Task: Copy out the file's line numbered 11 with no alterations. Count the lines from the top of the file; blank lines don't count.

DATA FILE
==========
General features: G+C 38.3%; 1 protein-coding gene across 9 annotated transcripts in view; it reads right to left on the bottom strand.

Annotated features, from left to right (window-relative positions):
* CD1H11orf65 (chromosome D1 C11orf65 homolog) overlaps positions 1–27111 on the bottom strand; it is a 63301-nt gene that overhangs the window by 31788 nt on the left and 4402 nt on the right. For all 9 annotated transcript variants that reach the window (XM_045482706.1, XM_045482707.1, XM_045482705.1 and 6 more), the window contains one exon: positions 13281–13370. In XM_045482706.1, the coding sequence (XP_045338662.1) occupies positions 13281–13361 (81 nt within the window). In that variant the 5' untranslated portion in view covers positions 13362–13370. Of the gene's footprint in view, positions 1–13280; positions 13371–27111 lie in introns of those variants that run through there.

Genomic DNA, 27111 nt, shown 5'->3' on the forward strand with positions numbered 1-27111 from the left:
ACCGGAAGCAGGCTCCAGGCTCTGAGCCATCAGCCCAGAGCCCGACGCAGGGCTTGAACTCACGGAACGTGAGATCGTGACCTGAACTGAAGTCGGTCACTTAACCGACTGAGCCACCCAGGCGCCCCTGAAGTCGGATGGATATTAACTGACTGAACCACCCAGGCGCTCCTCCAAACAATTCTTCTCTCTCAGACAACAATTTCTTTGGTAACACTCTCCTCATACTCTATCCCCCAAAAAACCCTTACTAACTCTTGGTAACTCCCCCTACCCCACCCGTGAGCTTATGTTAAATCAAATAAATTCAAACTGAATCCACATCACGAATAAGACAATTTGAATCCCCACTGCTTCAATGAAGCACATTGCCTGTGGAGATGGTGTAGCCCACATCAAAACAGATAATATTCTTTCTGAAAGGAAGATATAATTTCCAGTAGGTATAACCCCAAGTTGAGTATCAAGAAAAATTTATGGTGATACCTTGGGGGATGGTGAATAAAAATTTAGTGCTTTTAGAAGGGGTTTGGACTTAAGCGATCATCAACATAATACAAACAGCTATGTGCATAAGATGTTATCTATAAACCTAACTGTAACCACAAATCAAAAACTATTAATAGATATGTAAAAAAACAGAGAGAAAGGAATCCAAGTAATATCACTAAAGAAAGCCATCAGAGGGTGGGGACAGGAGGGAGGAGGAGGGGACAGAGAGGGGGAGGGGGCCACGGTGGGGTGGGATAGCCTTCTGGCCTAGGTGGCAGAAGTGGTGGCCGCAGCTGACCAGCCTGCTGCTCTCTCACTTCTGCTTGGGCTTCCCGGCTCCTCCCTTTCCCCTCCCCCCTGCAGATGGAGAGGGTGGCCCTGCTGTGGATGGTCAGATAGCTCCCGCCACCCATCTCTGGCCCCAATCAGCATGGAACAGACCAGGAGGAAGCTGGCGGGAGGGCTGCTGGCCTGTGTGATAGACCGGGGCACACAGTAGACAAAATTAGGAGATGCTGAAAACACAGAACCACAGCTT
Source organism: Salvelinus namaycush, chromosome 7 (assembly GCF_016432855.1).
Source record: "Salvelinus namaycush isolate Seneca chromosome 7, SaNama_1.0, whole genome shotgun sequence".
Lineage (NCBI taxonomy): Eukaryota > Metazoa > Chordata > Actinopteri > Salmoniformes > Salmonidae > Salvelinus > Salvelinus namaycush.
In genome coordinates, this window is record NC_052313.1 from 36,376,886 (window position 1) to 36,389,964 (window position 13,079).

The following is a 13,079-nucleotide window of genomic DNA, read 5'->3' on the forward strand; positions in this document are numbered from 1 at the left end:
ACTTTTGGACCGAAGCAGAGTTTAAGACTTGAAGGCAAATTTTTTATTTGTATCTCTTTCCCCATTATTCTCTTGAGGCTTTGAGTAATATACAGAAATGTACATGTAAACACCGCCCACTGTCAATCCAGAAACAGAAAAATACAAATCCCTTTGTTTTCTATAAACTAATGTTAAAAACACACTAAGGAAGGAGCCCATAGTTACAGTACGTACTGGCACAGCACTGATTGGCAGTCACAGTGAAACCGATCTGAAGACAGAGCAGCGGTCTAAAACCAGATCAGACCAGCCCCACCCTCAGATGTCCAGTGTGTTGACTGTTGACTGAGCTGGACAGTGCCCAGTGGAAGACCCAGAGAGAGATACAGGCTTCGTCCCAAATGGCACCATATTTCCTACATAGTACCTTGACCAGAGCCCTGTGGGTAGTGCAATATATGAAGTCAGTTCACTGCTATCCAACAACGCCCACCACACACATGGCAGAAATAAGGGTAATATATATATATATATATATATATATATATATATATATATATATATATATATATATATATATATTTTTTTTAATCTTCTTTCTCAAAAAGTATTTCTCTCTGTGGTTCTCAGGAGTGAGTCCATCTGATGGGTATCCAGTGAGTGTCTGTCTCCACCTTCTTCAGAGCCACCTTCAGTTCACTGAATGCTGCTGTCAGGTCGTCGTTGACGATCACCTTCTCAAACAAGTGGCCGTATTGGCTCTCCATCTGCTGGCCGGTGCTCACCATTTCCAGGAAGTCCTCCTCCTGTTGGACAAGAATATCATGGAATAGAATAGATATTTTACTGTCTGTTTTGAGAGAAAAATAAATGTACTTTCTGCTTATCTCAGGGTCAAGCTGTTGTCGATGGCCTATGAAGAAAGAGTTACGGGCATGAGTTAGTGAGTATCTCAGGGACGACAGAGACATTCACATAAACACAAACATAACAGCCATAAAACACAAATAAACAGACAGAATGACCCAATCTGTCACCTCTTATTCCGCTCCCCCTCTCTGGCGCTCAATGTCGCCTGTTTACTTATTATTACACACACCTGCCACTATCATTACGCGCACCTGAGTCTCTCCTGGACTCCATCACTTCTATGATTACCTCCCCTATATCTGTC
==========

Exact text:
ACTTTTGGACCGAAGCAGAGTTTAAGACTTGAAGGCAAATTTTTTATTTGTATCTCTTTCCCCATTATTCTCTTGAGGCTTTGAGTAATATACAGAAATGTACATGTAAACACCGCCCACTGTCAATCCAGAAACAGAAAAATACAAATCCCTTTGTTTTCTATAAACTAATGTTAAAAACACACTAAGGAAGGAGCCCATAGTTACAGTACGTACTGGCACAGCACTGATTGGCAGTCACAGTGAAACCGATCTGAAGACAGAGCAGCGGTCTAAAACCAGATCAGACCAGCCCCACCCTCAGATGTCCAGTGTGTTGACTGTTGACTGAGCTGGACAGTGCCCAGTGGAAGACCCAGAGAGAGATACAGGCTTCGTCCCAAATGGCACCATATTTCCTACATAGTACCTTGACCAGAGCCCTGTGGGTAGTGCAATATATGAAGTCAGTTCACTGCTATCCAACAACGCCCACCACACACATGGCAGAAATAAGGGTAATATATATATATATATATATATATATATATATATATATATATATATATATATATATATATATATTTTTTTTAATCTTCTTTCTCAAAAAGTATTTCTCTCTGTGGTTCTCAGGAGTGAGTCCATCTGATGGGTATCCAGTGAGTGTCTGTCTCCACCTTCTTCAGAGCCACCTTCAGTTCACTGAATGCTGCTGTCAGGTCGTCGTTGACGATCACCTTCTCAAACAAGTGGCCGTATTGGCTCTCCATCTGCTGGCCGGTGCTCACCATTTCCAGGAAGTCCTCCTCCTGTTGGACAAGAATATCATGGAATAGAATAGATATTTTACTGTCTGTTTTGAGAGAAAAATAAATGTACTTTCTGCTTATCTCAGGGTCAAGCTGTTGTCGATGGCCTATGAAGAAAGAGTTACGGGCATGAGTTAGTGAGTATCTCAGGGACGACAGAGACATTCACATAAACACAAACATAACAGCCATAAAACACAAATAAACAGACAGAATGACCCAATCTGTCACCTCTTATTCCGCTCCCCCTCTCTGGCGCTCAATGTCGCCTGTTTACTTATTATTACACACACCTGCCACTATCATTACGCGCACCTGAGTCTCTCCTGGACTCCATCACTTCTATGATTACCTCCCCTATATCTGTC